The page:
Message: [note: I wrote this a few days ago and haven’t checked it since, so might give a bit more of a  update soon]

 

Having given lots of information on ALL and my treatment, I’m aware that I haven’t really written much about how it’s actually going, or how I’m reacting to it. So here’s a list of the main effects I’ve encountered…

 

Weariness

This is definitely the most noticeable thing: I’m a lot more weary than I was and don’t have much energy. The first couple of weeks this wasn’t so much the case – though I was sometimes quite tired by evening, part of that I think was down to not quite getting as much sleep as I’d have preferred, and generally during the day I didn’t feel my energy levels were much down on normal. This past week, however, I’ve felt pretty tired most of the time, meaning I’ve been happy to just lie on my bed with my eyes shut, rather than picking up a book or putting on a DVD, for example. The weariness comes from the chemo and steroids knocking out so much in my blood, and it is no surprise that it’s been cumulative as I’ve had more treatment: I will probably be even more tired by the end of this phase. In terms of sleep, I’ve generally been sleeping very well at night (though my brain wouldn’t shut up and let me drop off last night), but am unable to sleep during the day because of the steroids, but the weariness isn’t so much a sleepiness as a lack of energy. Apologies if my conversation sometimes lacks!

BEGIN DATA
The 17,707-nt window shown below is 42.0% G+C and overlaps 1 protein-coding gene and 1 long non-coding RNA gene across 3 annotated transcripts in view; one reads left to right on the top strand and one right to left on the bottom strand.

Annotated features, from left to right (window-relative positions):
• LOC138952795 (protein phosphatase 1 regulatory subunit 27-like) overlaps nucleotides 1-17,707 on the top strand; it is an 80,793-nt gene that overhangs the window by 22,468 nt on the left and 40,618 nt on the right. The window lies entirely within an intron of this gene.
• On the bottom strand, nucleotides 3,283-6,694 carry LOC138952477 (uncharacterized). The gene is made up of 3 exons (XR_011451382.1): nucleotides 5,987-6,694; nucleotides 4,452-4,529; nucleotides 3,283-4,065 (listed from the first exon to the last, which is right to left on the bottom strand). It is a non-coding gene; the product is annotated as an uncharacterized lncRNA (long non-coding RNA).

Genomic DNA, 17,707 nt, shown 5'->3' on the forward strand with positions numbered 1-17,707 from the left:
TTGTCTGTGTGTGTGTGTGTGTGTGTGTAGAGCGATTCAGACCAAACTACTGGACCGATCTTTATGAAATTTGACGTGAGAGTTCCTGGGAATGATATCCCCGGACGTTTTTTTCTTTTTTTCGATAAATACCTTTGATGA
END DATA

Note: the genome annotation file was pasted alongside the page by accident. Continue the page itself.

Sore and icky mouth

My mouth is a bit sore; I think this is because it hasn’t so much ability to keep itself clean and tidy. I use a mouthwash four times a day, which not only helps, but is necessary to ensure my mouth doesn’t become a bug haven. Bugs, of course, are currently pretty high on my dangerous enemies list (though, interestingly, a few days ago the doctors told me I was only just neutropenic – I’d been expecting to be very neutropenic by now). Everything tastes a bit ickier than usual, too, and that’s not just because the hospital food is icky anyway. Eating isn’t really much of a joy, therefore: I was hoping the change to my taste buds would mean I wouldn’t even notice how bad the hospital food was, but sadly it just makes it worse. Ho-hum!

 

Peripheral neuropathy

I’ve mentioned this before, but guess I should be systematic. It’s the pins and needles at the end of my fingers and thumbs, and hasn’t spread, though hasn’t decreased either. Changing one chemotherapy from vincristine to vinblastine hopefully means it’ll not get any worse and eventually go away, but it’s not too annoying anyway. Just means my digits are tingly, which feels a bit funny, particular when typing etc. It’s only if it affects my ability to move/use my hands/fingers that they start to worry, and that’s definitely not the case.

 

Philosophy

They didn’t mention this side-effect.

 

Pain?